When you take out a mortgage and have a down payment of less than 20% of the home’s value, you typically have to pay private mortgage insurance (PMI). But if you’re securing a Federal Housing Administration (FHA) loan, you’re not off the hook. In this case, you’ll have to pay FHA mortgage insurance. This helps the lender lower its risk in case you default on the loan. But how much does it cost, what are the terms and is it canceable? Below, we explain the ins and outs of FHA loan insurance.
What Is an FHA Loan?
FHA loans are among the easiest mortgage loans for which to qualify. They give individuals with less impressive credit scores and minimal amounts of savings the ability to take out loans and buy their dream house without having to wait for their finances to improve. In fact, FHA loans are available even to those who have declared bankruptcy.
In many ways, FHA loans offer the best possible deal for people without much financial standing. Besides their lax policies on qualification, FHA loans have additional advantages over conventional loans. For example, they include a very small down payment requirement (3.5%). FHA loan also offer assumability, the ability when selling your home to transfer the financial arrangements and have the new buyer assume the outstanding debt you have on the mortgage.
There is a cost, though, for taking out a loan with this much leniency. Typically, borrowers whose down payments come to less than 20% of the home’s price must pay mortgage insurance. This is to ensure, as is the case with conventional mortgage loans, that the lender will get its money back in the event that the borrower defaults. And it’s no different with an FHA loan.
What Is FHA Mortgage Insurance?
In general, mortgage insurance exists to protect the lenders from losing their money if the borrower defaults on the loan. The vast majority of conventional mortgage loans will require insurance solely if the borrower’s down payment is less than 20%. With an FHA loan, on the other hand, mortgage insurance is mandatory on all loans. That’s because defaulting is more likely among these borrowers with less reliable credit scores and not as much in savings.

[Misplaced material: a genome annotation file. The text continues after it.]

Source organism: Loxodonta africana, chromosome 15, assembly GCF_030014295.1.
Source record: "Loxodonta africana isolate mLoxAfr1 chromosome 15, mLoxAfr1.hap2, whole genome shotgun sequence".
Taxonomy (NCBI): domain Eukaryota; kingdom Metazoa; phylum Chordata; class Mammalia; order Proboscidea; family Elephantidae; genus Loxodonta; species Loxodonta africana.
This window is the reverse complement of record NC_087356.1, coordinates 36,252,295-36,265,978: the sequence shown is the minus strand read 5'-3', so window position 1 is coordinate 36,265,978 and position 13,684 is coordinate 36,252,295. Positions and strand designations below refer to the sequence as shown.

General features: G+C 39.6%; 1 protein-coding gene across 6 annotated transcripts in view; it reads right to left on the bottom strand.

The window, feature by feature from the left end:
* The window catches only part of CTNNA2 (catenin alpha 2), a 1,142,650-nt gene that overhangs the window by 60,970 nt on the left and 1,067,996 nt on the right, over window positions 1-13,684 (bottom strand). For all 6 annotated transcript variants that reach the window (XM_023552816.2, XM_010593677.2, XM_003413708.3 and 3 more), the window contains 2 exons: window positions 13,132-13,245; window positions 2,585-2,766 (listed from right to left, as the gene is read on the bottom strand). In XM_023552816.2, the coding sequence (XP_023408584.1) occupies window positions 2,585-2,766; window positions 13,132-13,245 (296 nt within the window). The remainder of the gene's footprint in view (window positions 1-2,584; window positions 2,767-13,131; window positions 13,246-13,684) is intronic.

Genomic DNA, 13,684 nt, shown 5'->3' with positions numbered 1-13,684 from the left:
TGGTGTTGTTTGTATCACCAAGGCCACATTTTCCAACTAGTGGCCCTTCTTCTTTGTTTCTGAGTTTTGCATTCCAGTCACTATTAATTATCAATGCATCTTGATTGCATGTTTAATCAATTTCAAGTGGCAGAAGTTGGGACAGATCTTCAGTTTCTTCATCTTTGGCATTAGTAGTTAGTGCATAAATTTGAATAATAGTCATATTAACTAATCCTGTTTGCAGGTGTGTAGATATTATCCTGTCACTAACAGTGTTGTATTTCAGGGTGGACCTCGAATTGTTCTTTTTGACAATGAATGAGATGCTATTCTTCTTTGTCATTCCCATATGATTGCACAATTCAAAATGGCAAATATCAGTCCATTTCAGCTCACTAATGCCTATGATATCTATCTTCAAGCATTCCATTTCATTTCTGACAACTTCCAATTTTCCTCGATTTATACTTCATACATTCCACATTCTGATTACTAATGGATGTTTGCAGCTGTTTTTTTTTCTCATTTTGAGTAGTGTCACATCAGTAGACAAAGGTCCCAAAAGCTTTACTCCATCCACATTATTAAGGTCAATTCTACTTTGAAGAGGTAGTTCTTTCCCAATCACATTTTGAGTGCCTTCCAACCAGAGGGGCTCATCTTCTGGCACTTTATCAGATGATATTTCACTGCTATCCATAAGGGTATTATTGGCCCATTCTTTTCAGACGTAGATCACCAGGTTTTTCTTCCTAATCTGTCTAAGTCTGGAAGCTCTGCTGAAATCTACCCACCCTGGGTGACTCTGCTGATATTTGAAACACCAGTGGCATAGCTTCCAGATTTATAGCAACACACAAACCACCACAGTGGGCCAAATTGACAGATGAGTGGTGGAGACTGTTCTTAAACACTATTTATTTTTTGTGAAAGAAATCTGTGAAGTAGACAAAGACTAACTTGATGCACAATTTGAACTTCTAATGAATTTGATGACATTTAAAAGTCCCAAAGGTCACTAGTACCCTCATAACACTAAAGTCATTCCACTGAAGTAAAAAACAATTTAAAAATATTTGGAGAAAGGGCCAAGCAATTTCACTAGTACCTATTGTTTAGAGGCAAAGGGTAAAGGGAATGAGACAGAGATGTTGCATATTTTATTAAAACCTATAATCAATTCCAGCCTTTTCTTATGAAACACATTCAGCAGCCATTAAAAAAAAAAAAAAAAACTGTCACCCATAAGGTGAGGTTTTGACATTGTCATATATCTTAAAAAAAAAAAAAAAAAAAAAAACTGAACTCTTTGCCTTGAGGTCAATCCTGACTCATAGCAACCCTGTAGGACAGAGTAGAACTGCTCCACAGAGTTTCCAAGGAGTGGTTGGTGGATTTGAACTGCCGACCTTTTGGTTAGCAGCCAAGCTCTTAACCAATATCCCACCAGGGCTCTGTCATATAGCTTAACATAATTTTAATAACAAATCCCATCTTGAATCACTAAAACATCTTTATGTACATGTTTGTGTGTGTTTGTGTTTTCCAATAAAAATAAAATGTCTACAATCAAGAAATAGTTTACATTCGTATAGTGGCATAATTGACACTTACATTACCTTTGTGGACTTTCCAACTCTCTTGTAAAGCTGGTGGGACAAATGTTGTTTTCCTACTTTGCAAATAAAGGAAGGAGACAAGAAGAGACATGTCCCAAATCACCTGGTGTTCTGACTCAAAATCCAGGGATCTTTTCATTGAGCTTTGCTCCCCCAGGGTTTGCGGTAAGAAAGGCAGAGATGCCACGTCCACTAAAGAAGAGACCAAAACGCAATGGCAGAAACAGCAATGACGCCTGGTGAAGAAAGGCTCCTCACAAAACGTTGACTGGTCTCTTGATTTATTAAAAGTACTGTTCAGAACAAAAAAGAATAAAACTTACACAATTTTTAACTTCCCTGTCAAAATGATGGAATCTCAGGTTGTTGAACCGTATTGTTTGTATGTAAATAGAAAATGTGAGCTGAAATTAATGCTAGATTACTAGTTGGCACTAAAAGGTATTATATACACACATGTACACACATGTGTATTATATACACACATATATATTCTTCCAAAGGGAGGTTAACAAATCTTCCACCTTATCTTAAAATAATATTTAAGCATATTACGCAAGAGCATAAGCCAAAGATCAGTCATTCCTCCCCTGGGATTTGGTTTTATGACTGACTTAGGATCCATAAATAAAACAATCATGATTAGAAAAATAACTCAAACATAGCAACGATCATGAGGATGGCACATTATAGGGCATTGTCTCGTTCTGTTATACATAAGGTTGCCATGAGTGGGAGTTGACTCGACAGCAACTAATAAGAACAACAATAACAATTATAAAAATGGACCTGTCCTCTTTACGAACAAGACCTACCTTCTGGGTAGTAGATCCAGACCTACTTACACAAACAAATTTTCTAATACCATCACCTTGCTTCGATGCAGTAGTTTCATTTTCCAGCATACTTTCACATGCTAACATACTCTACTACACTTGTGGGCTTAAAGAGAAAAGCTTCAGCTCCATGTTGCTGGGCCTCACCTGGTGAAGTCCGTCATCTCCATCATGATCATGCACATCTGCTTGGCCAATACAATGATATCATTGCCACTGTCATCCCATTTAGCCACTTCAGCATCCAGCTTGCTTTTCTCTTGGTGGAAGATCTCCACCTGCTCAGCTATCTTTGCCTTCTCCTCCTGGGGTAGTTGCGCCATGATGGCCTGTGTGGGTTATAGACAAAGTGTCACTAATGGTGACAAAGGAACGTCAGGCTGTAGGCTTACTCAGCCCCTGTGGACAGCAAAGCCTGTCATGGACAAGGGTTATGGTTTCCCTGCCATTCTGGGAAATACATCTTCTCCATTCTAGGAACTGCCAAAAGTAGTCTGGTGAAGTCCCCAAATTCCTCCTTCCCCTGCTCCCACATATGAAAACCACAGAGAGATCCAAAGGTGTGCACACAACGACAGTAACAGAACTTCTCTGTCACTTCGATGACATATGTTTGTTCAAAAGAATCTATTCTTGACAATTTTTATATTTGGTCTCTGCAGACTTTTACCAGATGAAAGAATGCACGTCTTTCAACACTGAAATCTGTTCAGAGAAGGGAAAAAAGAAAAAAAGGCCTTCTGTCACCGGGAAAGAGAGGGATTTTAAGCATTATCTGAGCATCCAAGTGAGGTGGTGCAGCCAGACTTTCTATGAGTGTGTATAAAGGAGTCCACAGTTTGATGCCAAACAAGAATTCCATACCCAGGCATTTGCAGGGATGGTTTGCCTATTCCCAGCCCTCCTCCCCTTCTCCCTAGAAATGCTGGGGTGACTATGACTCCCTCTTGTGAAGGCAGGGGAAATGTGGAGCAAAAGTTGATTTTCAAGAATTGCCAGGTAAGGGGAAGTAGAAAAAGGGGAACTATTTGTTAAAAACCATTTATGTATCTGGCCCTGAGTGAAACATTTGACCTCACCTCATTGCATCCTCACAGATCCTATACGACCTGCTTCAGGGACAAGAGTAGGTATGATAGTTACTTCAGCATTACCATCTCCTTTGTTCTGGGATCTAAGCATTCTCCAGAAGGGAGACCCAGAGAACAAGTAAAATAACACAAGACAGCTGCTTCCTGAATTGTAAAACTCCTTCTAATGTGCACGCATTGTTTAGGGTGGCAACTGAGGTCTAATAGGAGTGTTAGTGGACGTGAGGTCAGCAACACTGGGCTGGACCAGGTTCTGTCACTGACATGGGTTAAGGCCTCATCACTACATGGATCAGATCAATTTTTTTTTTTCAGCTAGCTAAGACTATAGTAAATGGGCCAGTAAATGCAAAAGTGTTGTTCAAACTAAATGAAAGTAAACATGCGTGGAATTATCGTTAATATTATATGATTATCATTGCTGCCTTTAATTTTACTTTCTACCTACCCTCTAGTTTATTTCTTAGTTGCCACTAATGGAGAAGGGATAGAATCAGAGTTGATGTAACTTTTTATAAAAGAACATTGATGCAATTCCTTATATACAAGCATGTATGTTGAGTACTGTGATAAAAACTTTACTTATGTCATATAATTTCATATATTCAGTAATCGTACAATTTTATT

If you find yourself in a financial situation where an FHA loan is your best bet, you should prepare to grapple with the unavoidable premiums that are attached. If you’re looking for a mortgage loan that allows for a low credit score, you need to pay this insurance premium as part of the deal.
What Is FHA Mortgage Insurance Premium (MIP)?
FHA loans offer an amount of wiggle room and forgiveness when qualifying for a mortgage that conventional loans simply do not. But this looseness comes with a price. The FHA insures the loan, and borrowers must pay this insurance. Lenders are only willing to partake in the less certain business of lending money to individuals with lower credit scores because FHA insurance lessens the risk.
While every situation is unique, FHA loans of all kinds require the homebuyer to pay two different mortgage insurance premiums. The first is called an upfront premium. As its name suggests, this premium requires the borrower to pay 75% of the insurance premium amount right when the loan is issued. Secondly, borrowers must pay an annual insurance premium. This premium varies in cost from 1% to 45%. It is largely determined on the term of the mortgage, which—like conventional mortgages—may amortize anywhere from 15 to 30 years after being issued. The cost of annual premiums also depends on the amount doled out in the loan and the initial loan-to-value ratio. Despite what the name would suggest, you pay the annual premium in monthly installments. Neither of these forms of premiums is optional. But given your financial situation, the benefits that come from FHA loans may far outweigh the costs.
Can You Cancel FHA MIP?